The Versions and Revisions of Piers Plowman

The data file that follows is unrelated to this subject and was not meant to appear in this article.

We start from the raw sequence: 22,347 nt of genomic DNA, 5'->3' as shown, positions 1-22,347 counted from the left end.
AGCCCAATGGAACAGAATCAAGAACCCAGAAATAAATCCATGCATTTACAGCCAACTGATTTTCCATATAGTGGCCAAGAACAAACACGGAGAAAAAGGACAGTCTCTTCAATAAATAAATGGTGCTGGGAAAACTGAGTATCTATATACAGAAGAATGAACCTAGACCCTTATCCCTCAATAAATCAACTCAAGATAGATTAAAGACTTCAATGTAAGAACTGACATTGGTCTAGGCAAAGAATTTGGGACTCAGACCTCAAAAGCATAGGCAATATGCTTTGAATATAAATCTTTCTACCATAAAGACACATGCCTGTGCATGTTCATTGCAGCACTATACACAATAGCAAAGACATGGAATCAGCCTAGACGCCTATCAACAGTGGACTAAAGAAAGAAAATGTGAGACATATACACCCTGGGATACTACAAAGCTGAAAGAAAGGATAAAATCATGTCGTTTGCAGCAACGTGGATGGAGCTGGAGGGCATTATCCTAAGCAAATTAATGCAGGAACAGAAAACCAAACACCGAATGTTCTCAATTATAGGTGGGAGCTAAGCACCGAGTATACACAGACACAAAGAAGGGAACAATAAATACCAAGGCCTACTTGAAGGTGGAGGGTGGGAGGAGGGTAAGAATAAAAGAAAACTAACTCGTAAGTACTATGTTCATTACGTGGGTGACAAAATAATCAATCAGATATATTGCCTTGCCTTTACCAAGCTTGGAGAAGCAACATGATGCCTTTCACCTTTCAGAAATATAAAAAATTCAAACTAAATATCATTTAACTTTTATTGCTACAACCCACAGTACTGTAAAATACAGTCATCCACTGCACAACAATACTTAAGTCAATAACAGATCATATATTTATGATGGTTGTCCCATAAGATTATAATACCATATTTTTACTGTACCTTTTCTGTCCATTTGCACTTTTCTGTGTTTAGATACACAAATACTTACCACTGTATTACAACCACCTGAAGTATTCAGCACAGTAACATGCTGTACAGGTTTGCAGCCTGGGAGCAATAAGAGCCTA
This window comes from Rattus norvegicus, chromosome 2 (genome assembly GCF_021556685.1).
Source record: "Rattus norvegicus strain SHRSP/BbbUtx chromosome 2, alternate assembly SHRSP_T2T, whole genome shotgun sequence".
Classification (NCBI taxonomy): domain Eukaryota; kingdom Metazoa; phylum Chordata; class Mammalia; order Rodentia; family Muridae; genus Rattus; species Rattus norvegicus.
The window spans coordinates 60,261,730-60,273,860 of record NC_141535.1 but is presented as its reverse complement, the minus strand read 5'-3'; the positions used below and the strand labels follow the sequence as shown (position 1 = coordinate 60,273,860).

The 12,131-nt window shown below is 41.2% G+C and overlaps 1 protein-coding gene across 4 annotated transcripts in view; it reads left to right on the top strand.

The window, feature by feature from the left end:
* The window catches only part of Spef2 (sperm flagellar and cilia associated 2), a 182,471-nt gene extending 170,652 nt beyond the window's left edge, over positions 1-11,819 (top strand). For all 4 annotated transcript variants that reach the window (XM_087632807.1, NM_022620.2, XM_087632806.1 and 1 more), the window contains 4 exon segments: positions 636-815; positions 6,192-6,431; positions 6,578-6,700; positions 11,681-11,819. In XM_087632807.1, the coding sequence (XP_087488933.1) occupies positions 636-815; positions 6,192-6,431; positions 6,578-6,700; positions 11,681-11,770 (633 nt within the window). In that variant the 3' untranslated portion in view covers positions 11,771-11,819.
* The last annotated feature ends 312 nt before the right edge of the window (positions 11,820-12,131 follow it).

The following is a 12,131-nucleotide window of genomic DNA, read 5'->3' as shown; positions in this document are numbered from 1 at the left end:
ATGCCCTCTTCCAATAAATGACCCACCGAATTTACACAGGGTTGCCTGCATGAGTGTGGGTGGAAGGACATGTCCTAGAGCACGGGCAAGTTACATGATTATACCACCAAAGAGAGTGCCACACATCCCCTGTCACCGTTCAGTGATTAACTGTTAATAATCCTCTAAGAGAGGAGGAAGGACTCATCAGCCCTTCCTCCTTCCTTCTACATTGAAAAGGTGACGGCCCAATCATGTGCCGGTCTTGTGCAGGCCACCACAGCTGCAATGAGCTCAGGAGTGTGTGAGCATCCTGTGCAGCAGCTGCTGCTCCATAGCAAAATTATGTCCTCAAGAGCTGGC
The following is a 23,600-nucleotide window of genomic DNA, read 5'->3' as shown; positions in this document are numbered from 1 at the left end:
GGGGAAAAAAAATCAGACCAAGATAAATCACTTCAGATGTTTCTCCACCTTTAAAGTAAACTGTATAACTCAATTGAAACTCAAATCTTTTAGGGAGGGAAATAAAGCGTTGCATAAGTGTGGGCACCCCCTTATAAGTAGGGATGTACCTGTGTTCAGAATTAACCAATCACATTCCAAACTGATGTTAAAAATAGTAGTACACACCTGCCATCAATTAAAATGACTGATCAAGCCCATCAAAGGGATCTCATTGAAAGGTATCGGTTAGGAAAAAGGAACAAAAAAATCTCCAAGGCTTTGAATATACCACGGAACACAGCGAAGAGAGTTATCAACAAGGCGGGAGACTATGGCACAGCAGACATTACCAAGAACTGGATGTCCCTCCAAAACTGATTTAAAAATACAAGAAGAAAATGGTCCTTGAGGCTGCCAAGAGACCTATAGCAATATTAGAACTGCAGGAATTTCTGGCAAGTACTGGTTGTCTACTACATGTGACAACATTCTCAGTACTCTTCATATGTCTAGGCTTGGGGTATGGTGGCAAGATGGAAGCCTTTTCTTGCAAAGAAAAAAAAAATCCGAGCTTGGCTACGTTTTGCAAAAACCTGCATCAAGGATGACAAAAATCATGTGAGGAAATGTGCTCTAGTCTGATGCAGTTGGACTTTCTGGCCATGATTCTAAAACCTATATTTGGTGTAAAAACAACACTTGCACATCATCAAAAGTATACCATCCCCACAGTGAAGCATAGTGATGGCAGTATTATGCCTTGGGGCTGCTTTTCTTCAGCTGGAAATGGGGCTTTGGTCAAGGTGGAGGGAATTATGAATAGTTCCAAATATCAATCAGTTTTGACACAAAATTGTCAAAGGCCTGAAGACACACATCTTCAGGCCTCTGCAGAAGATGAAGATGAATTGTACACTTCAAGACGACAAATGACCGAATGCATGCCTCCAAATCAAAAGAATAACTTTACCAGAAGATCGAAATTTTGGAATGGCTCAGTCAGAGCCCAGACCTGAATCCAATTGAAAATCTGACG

This chapter offers an introduction to the different manuscript versions of PPl, and to what they reveal about L’s approach to composition and revision. While most manuscripts of Chaucer’s poetry were produced after 1400 under the auspices of a reasonably organised London book trade, something like 15-20 manuscripts of PPl were in circulation before this date, and emerged from ‘a distinctively un- (or maybe dis-) organized book world’ (p. 34). L’s text is, as a consequence, more diverse and less stable than Chaucer’s texts. Comparing passages from the prologue in A, B, and C, Hanna describes the characteristic features of L’s revision process: each version elaborates on the last, through a process L may have known as ‘interposition’, and which Chaucer may have called ‘in-eching’; each also shows L fine-tuning particular lines to make them more precise, more evocative, or both. Hanna discusses the differences between three B text manuscripts, Bm, Bo and Cot to show that substantial variation exists even between closely related copies. These manuscripts also show how scribes combined different versions of the poem: their exemplar originally lacked the first part of the poem, and its scribe supplied much of the missing section from a copy of C, and a small part from a copy of A. Many copies of A were completed with material from C, and those scribes who could recognise the different versions would sometimes seek to provide ‘omnibus’ editions of the poem, incorporating readings from all three (the Z text is the best known example of this). Noting that readings of PPl‘s revisions often relegate the A text to ‘a form of silence’, Hanna reads A as in part a response to Wynnere and Wastoure: in its first vision, PPl takes up Wynnere‘s account of contemporary decline and its overriding concern with the proper disposition of worldly wealth, and Wynnere has a long ‘afterlife’ in PPl, since each subsequent vision constitutes a ‘re-visioning’ of the issues left unresolved in the previous one (p. 44). This process of ‘re-visioning’ continued to inform L’s poetics as he went on to produce the B and C texts. L’s ‘re-visions’ are not corrections; instead, each constitutes ‘a constructive intervention that creates poetic meaning anew’ (p. 48). Each version of the poem has its own ‘projective horizontality, a movement towards an end’, yet each also occupies a particular place in ‘the longitudinal and incrementally additive sequence by which Langland seems always to have composed’ (p. 49).